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Article
Using evidence-basedresearch to redirectaconversation: Newspapers’ coverage of strategies to address college binge drinking
Public Relations Review (2009)
  • Michelle L. Campo, University of Iowa
  • Natoshia M. Askelson
  • Mary Slonske
  • Teresa Mastin
Abstract
This study examines selected newspapers’ coverage of college binge drinking while also serving as an example of evidence-based practices that can be of use to public relations practitioners and health care professionals working to draw attention to important factors that are not being addressed in either public or policy conversations related to this issue. We examine newspaper coverage in 32 newspapers from 1997 to 2006 to determine which strategies to address college binge drinking are being covered and which of those are evidence-based and implemented by colleges. The mix of individual versus environmental strategies was examined based on Social Cognitive Theory. In the 255 articles analyzed, the majority of strategies covered were environmental. The most frequently covered strategy, increasing student knowledge, is individual and not evidence-based. Strategies classified as effective were not frequently covered. Media advocacy is offered as an evidence-based practice that public relations and health care professionals can use to affect change.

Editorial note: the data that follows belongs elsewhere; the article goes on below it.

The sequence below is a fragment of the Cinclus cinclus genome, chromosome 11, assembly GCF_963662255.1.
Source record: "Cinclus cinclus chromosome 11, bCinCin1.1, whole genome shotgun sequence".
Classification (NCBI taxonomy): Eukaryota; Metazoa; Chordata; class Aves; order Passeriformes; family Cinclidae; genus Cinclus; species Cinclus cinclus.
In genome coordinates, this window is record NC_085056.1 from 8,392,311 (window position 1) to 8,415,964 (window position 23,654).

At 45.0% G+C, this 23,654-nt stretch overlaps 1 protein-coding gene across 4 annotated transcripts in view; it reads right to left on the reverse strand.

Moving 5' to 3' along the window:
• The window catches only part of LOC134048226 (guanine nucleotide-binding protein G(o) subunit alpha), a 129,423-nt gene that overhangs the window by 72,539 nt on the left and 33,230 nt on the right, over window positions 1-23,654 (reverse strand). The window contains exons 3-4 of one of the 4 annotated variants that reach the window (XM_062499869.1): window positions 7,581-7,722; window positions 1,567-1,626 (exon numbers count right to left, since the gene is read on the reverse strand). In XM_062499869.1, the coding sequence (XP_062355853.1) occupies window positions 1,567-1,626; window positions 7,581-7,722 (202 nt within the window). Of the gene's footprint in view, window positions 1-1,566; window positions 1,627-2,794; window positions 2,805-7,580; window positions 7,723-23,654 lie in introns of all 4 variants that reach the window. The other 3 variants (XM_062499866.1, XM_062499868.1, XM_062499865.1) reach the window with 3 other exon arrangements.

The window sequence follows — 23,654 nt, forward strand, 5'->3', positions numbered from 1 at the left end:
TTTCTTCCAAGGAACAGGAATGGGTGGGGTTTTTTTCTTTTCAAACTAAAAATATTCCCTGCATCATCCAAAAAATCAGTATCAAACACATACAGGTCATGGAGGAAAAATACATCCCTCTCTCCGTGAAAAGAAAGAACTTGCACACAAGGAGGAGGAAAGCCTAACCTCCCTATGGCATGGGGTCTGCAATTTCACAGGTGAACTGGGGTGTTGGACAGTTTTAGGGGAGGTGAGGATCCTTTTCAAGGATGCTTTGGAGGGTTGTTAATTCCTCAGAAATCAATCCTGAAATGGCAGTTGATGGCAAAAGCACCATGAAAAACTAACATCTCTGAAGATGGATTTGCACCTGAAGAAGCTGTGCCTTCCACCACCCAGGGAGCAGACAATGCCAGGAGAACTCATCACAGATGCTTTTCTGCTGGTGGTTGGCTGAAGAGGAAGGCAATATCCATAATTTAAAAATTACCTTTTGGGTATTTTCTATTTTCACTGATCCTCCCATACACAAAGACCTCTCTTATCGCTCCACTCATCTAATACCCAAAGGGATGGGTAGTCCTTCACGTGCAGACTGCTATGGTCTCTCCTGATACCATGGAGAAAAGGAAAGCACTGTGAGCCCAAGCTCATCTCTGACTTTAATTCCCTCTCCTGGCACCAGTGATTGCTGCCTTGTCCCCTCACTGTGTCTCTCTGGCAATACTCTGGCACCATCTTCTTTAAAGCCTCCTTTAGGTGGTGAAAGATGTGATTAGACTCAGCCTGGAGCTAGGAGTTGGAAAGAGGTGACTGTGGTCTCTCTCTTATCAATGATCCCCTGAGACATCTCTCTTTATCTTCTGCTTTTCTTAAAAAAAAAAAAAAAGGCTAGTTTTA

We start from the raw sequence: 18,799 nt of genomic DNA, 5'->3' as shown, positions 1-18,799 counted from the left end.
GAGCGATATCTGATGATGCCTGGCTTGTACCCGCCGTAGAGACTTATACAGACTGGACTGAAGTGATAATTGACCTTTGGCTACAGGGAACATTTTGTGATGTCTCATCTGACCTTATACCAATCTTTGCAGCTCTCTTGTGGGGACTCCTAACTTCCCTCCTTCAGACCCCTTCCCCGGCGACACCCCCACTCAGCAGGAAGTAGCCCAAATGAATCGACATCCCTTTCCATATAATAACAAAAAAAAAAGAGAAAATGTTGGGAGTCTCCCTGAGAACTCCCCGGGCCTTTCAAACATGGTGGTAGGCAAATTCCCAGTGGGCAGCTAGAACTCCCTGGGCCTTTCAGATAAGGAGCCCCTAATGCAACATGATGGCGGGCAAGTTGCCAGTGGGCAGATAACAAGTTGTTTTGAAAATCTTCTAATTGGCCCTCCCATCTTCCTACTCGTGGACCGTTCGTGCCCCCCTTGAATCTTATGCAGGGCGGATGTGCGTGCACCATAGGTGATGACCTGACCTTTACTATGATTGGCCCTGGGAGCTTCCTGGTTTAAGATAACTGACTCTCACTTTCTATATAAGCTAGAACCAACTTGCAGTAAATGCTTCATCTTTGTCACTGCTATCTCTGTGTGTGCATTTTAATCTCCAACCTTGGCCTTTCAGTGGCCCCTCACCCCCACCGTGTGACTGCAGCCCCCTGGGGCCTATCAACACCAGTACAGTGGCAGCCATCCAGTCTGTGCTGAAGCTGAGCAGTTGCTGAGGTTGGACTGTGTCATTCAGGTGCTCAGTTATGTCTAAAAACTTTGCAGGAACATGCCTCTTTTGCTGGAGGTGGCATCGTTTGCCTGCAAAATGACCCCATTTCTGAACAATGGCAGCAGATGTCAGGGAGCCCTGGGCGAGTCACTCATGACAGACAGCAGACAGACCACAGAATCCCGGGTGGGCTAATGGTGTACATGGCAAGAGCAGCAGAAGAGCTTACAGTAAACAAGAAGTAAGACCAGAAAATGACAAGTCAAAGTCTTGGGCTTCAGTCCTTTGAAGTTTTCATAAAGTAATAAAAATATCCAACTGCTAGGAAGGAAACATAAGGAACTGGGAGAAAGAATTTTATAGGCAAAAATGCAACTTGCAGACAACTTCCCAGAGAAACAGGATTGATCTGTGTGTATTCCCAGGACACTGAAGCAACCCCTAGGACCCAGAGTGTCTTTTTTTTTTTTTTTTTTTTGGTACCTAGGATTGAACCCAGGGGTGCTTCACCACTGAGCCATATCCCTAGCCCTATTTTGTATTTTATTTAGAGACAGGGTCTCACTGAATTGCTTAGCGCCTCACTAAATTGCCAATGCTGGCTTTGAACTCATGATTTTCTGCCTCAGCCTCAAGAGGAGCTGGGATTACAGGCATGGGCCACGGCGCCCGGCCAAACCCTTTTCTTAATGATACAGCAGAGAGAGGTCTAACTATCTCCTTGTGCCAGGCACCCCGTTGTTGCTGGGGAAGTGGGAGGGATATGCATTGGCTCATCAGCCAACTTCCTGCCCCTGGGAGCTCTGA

Keywords
  • College drinking,
  • strategic public relations
Disciplines
Publication Date
November, 2009
Publisher Statement
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Citation Information
Michelle L. Campo, Natoshia M. Askelson, Mary Slonske and Teresa Mastin. "Using evidence-basedresearch to redirectaconversation: Newspapers’ coverage of strategies to address college binge drinking" Public Relations Review Vol. 35 Iss. 4 (2009)
Available at: http://works.bepress.com/michelle_campo/30/